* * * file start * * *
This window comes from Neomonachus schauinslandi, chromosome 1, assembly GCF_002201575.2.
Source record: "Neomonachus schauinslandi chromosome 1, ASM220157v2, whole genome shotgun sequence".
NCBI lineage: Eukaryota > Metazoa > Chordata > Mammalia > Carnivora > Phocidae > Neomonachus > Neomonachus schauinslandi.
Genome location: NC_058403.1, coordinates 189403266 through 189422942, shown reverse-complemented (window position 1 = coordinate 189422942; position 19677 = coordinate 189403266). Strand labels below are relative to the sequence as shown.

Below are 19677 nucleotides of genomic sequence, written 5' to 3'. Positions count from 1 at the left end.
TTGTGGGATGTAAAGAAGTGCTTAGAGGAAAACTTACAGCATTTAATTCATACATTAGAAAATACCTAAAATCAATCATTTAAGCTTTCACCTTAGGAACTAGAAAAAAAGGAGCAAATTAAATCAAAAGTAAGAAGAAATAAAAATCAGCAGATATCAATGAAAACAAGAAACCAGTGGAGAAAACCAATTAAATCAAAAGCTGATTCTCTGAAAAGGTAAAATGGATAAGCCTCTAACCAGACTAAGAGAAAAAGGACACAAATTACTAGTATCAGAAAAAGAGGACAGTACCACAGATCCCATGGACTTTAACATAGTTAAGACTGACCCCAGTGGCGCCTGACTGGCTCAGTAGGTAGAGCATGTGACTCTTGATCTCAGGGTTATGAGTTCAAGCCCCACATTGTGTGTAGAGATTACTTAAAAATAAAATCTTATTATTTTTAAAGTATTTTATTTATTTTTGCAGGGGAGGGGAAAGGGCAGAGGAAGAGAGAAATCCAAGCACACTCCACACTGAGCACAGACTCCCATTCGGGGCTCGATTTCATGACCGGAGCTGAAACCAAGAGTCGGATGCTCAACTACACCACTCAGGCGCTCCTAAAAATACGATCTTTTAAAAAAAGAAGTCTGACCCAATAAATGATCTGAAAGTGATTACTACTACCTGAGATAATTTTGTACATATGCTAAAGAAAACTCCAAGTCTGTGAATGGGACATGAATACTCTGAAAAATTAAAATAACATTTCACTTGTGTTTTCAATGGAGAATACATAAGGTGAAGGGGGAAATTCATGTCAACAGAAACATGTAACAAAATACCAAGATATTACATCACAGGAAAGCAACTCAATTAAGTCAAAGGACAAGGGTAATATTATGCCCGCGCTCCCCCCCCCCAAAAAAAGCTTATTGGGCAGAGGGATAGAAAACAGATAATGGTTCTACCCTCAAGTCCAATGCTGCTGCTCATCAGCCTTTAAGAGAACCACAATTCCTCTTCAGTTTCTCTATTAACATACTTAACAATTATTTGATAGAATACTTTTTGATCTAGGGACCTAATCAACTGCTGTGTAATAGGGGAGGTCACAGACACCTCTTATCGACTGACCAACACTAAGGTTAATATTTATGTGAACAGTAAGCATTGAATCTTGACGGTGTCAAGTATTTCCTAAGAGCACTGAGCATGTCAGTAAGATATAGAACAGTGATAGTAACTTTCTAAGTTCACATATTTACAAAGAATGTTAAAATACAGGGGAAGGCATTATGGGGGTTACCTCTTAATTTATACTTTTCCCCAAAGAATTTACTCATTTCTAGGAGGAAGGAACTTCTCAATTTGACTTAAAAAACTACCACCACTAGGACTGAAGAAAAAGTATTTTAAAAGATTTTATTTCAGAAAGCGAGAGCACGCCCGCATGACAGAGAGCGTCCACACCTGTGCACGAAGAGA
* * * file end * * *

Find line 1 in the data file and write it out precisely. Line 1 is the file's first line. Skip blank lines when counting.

This window comes from Neomonachus schauinslandi, chromosome 1, assembly GCF_002201575.2.